FUNDAMENTAL RELIGIOUS RIGHTS

In using the word "fundamental" in the caption of this article it is the intention to show that the religious rights of man and woman are what the Standard dictionary declares as the meaning of that word: "indispensable; primary; essential;" based on a "principle; a primary and necessary truth." The right of all men and women to choose and enjoy the religion which seems to them best suited to their spiritual aspirations and needs is, in the human economy, an inviolate right of choice; a human approximation of divine Principle, a manifestation of justice which has its root and vitality in infinite Truth.

Of the natural liberty to pursue individual well-being, which is the birthright and the abiding right of every man and woman, Alexander Hamilton, one of the great patriots of the Revolutionary period of American history, wrote the following fine sentiment (we quote from "The Works of Alexander Hamilton," edited by Henry Cabot Lodge): "The Deity, from the relations we stand in to Himself and to each other, has constituted an eternal and immutable law, which is indispensably obligatory upon all mankind, prior to any human institution whatever. This is what is called the law of nature, 'which, being coeval with mankind and dictated by God Himself, is, of course, superior in obligations to any other. It is binding all over the globe, in all countries, and at all times. No human laws are of any validity, if contrary to this; and such of them as are valid derive all their authority mediately, and immediately, from this original' (Blackstone). ... The sacred rights of mankind are not to be rummaged for among old parchments or musty records; they are written as with a sunbeam in the whole volume of human nature by the hand of Divinity itself, and can never be erased or obscured by mortal power."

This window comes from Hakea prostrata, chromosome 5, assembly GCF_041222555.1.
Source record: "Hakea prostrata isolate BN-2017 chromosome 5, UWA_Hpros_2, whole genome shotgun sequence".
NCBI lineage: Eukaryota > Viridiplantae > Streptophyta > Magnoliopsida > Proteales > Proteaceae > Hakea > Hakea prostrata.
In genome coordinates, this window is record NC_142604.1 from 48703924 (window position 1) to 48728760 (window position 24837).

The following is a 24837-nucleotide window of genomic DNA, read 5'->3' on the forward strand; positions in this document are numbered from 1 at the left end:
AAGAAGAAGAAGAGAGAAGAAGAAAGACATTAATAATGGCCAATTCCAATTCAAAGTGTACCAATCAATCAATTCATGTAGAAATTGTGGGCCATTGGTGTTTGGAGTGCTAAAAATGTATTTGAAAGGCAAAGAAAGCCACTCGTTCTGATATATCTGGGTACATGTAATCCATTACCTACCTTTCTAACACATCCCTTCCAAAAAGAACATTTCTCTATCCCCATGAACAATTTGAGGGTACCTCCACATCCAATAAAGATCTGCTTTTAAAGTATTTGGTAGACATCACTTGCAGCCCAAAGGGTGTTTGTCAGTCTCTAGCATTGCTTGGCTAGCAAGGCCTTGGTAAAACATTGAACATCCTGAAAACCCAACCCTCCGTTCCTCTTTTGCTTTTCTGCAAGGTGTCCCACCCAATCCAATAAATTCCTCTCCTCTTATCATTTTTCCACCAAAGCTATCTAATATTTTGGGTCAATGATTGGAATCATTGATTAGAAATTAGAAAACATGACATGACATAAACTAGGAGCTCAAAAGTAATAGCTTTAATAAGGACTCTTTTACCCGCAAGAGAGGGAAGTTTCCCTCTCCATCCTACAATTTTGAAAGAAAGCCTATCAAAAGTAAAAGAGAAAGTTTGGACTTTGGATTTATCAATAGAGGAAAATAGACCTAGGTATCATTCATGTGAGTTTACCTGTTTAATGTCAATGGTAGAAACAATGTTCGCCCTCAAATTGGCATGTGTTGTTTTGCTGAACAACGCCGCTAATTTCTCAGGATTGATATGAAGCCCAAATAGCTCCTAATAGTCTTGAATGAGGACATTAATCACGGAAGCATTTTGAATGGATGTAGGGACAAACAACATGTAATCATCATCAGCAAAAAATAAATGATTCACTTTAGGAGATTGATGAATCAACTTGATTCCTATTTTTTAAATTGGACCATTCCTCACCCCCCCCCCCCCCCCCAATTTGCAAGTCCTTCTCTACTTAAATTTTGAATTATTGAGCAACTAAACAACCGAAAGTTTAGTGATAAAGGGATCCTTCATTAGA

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WHAT DO WE MEET?
June 28, 1913
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